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#OpenInBos: Small Businesses and the Struggle to Stay Resilient This Winter

Written by Alexandra Edelstein

The Oxford Dictionary states to be resilient is to be strong, flexible, and tough, to be able to withstand or recover quickly from difficult conditions. While small business appreciation programs flourish across the Unites States through efforts such as Small Business Saturday, small businesses in America are still fighting to stay resilient every day.

The relentless snow accumulation across the North East in recent weeks has certainly created difficult conditions for business as usual in the region. Leading up to a storm that hit Massachusetts over Valentine’s Day, the Governor of MA pleaded with consumers, “It’s been extremely hard for small businesses…we want to encourage everyone, once the storm passes, to get out and visit your Main Street businesses.” The Boston Globe reported that Massachusetts companies have lost over $1 billion in sales and productivity so far this winter. They also reported (based on findings from IHS Global Insight) that a one-day storm in Massachusetts costs the state economy about $265 million, three-quarters of which can be traced to lost wages. How do small businesses stay resilient in the face of such relentless adversity that is outside their control?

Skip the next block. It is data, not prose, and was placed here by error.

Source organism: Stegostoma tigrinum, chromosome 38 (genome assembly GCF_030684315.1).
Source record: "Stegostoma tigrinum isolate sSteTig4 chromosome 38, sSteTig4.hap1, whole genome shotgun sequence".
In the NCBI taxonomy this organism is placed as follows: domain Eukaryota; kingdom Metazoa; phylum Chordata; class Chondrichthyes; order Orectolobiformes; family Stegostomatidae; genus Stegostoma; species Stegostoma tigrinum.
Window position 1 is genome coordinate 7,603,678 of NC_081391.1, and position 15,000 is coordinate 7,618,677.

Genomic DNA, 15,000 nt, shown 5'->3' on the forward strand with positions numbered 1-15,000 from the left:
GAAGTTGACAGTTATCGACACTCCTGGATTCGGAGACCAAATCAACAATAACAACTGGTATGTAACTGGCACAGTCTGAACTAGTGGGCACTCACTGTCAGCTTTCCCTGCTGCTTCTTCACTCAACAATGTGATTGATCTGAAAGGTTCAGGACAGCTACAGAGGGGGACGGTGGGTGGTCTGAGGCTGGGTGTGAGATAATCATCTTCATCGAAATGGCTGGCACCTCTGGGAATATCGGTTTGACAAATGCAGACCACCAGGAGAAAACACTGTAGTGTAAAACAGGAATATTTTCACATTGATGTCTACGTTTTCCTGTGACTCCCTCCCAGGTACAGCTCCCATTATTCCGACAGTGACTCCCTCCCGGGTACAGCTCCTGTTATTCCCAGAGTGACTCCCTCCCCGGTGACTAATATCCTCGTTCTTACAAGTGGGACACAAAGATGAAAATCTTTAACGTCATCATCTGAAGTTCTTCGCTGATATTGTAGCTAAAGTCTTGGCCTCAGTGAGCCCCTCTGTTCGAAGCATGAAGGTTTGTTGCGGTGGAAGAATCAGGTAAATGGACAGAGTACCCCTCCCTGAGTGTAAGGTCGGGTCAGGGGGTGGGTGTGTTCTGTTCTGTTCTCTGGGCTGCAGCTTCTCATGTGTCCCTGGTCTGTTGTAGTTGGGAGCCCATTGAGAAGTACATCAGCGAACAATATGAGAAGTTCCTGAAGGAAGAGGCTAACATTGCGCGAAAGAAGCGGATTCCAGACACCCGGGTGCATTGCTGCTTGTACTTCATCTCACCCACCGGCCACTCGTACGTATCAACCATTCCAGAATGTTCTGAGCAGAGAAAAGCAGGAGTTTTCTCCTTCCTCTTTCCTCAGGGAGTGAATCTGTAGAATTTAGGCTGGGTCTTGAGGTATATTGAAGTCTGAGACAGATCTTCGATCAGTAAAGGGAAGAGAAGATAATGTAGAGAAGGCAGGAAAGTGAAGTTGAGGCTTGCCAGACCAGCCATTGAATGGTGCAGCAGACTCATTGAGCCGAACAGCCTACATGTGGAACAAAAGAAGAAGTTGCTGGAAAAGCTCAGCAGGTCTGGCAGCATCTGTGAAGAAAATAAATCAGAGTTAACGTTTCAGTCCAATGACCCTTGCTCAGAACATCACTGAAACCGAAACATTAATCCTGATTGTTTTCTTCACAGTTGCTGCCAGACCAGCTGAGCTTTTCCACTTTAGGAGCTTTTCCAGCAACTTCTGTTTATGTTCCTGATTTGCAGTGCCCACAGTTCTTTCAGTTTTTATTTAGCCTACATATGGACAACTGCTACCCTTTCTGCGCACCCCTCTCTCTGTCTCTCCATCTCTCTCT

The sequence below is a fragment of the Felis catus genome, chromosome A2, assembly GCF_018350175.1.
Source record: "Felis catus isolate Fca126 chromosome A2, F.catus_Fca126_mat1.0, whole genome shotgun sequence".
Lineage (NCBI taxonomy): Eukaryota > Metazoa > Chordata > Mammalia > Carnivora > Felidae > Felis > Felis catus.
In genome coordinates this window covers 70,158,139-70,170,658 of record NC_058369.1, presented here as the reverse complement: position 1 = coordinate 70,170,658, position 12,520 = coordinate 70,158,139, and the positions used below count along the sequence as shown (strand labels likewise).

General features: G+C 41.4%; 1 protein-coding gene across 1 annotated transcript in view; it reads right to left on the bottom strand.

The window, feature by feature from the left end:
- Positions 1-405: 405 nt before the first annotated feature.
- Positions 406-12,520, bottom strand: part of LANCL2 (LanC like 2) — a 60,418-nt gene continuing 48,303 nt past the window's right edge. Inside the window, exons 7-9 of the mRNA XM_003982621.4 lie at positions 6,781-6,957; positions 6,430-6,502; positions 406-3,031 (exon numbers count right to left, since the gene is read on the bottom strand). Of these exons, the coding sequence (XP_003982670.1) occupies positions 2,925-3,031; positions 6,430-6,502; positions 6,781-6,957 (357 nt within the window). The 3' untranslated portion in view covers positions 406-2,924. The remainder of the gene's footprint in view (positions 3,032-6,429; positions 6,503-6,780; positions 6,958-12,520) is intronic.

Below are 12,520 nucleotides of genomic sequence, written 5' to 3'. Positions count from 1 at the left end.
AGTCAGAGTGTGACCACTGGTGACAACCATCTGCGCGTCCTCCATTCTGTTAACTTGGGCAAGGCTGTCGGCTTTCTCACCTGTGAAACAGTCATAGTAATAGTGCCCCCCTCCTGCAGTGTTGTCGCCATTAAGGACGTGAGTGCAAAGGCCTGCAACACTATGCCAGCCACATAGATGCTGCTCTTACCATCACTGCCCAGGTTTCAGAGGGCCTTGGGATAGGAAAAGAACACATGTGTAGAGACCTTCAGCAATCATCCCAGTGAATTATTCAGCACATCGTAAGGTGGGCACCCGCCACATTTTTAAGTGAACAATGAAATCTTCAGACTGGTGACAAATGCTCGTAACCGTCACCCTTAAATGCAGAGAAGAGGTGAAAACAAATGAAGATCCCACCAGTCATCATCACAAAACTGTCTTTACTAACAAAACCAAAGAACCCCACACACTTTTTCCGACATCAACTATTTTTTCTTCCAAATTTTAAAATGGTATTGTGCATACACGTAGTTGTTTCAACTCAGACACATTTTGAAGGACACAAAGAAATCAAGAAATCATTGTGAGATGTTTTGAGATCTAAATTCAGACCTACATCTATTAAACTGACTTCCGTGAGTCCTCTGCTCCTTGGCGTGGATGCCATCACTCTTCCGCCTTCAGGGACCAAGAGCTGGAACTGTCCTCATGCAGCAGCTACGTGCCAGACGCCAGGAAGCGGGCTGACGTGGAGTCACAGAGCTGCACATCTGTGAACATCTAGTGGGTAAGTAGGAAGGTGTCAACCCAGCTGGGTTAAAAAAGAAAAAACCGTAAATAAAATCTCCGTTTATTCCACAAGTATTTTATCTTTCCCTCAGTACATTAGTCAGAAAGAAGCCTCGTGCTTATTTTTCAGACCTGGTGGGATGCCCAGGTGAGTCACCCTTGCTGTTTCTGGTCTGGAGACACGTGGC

Plan Ahead

The key, according to the United States Small Business Administration (SBA), is to have a plan in place well in advance. The U.S. SBA notes on its website that, “A solid business continuity plan will protect your organization and your assets while ensuring a quick recovery if a disaster occurs.” The national organization hosted a webinar in early January 2015 on small business resiliency and lessons learned from weather-related disasters in 2014, and works in partnership with Agility Recovery to host PrepareMyBusiness.org. With the moto, “Business as Usual. No Matter What,” the PrepareMyBusiness site offers resources on both disaster planning and disaster assistance.